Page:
Abstract [en]

beta-N-Methylamino-l-alanine (BMAA) is an important non-protein amino acid linked to neurodegenerative diseases, specifically amyotrophic lateral sclerosis (ALS). Because it can be transferred and bioaccumulated higher up the food chain, it poses significant public health concerns; thus, improved detection methods are of prime importance for the identification and management of these toxins. Here, we report the successful use of N-hydroxysuccinimide ester of N-butylnicotinic acid (C-4-NA-NHS) for the efficient separation of BMAA from its isomers and higher sensitivity in detecting BMAA compared to the current method of choice using 6-aminoquinolyl-N-hydroxysuccinimidyl carbamate (AQC) derivatization. Implementation of this efficient method allowed localization of BMAA in the non-visceral tissues of blue mussels, suggesting that more efficient depuration may be required to remove this toxin prior to consumption. This is a crucial method in establishing the absence or presence of the neurotoxic amino acid BMAA in food, environmental or biomedical samples.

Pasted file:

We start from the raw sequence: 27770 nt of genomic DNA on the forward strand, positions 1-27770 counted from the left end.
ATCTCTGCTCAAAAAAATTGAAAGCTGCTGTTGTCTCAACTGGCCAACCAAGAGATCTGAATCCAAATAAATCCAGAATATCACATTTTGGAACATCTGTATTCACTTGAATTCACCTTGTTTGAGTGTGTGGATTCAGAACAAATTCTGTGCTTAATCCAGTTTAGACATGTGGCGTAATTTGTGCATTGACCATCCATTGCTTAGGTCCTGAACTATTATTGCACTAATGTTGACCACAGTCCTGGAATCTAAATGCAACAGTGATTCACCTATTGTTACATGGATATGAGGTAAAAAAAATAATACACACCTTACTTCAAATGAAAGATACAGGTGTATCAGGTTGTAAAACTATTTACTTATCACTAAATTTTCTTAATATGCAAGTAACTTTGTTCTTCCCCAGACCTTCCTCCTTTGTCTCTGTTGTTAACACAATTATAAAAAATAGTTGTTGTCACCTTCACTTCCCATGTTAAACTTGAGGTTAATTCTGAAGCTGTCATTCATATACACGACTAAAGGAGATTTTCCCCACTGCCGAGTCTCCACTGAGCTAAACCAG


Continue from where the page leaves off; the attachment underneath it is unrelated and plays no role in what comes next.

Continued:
Keywords
BMAA, Isomers, Neurotoxin, LC-MS/MS, Improved derivatization, Quaternary ammonium
National Category
Biochemistry and Molecular Biology Analytical Chemistry
Research subject
Analytical Chemistry
Identifiers
urn:nbn:se:su:diva-117428 (URN)10.1007/s00216-015-8597-2 (DOI)000353230400019 ()25821115 (PubMedID)
Note

AuthorCount:6;

Available from: 2015-05-22 Created: 2015-05-19 Last updated: 2018-08-22Bibliographically approved
2. LC-MS/MS for chiral separation of β-Methylamino-L-alanine (BMAA) enantiomers after (+)-1-(9-fluorenyl)-ethyl chloroformate (FLEC) derivatization